If it was proveable that a rise in inheritance tax resulted in better social mobility and economic growth, would you still oppose it?
    Yes because it is not conservative and anti family and anti preservation of wealth within the family.

    Not that it would anyway, you improve social mobility by improving education standards and choice and getting more middle class jobs available not by taking peoples houses. You get economic growth by cutting taxes across the board not raising them
    People relying on inheritance or family handouts does not 'improve social mobility'. It makes it harder for those from poorer backgrounds to get on!

    😠
    No it doesn't, you don't improve social mobility by taking peoples' family homes you just end up with even lower home ownership.

    Thatcher's council house sales was a measure that actually did improve social mobility, as did the expansion of white collar jobs in the 1950s and 1960s and as did many grammar schools
    We are not talking about 'taking people's homes'. Those fortunate enough to have these inheritances which they have got worked for ie unearned wealth need to pay a fair share in tax.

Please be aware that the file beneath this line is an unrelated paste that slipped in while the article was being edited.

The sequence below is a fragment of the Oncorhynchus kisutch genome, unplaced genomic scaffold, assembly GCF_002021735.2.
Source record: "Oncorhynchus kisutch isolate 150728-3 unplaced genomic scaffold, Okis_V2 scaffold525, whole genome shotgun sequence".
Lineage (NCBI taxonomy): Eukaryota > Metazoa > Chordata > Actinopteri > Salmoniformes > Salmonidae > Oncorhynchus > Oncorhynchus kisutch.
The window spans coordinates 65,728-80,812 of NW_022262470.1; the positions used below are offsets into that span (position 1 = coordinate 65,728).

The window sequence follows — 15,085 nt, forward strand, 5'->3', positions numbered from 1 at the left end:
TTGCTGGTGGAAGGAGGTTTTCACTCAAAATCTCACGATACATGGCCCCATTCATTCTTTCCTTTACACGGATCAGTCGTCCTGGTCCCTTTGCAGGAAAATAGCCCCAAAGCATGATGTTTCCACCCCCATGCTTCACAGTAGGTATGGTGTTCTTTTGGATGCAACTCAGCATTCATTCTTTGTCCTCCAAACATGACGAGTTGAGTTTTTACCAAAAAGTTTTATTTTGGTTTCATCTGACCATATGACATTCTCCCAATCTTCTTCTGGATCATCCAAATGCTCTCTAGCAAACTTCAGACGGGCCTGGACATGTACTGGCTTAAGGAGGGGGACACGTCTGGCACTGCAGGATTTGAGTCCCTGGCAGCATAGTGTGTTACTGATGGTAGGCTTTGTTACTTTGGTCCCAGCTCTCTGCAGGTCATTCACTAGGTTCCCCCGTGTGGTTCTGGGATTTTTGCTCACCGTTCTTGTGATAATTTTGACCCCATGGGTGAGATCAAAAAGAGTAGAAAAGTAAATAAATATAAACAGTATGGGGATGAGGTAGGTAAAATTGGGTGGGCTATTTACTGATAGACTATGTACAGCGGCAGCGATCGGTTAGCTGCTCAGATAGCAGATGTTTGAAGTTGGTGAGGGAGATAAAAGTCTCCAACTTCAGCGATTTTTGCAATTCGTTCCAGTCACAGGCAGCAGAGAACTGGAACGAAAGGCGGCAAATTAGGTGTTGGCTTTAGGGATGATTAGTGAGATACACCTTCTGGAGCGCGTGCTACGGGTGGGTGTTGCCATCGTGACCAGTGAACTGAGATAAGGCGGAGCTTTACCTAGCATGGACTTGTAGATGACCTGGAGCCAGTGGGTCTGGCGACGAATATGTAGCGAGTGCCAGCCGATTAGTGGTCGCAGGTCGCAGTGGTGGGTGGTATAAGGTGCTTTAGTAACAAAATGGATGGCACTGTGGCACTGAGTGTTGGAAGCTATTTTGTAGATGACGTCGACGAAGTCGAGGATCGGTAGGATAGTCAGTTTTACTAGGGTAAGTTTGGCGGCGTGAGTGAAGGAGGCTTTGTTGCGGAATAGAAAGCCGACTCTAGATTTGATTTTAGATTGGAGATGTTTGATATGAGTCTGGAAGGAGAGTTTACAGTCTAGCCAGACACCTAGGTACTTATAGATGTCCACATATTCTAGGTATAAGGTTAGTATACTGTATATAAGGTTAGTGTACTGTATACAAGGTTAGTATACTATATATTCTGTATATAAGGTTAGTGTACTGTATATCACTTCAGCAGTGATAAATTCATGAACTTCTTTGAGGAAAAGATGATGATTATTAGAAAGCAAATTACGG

Also applies to those getting large capital transfers from mummy and daddy eg to buy properties etc.

    We need to sort out the state of the nation's finances and proper tax on unearned wealth needs to be a key part of that.
    You are talking about most under 65s in London and the SE here, south of Watford the average paid worker can only buy a property or get a deposit to buy a property with parental assistance or inheritance now.

    Remove that and the Tories would face a 1997 style wipeout as their heartland vote collapsed.

    Estates over £1 million still pay IHT anyway
    Gosh, I really hope both you and Big G are right:

    Big G - Rishi will definitely raise IHT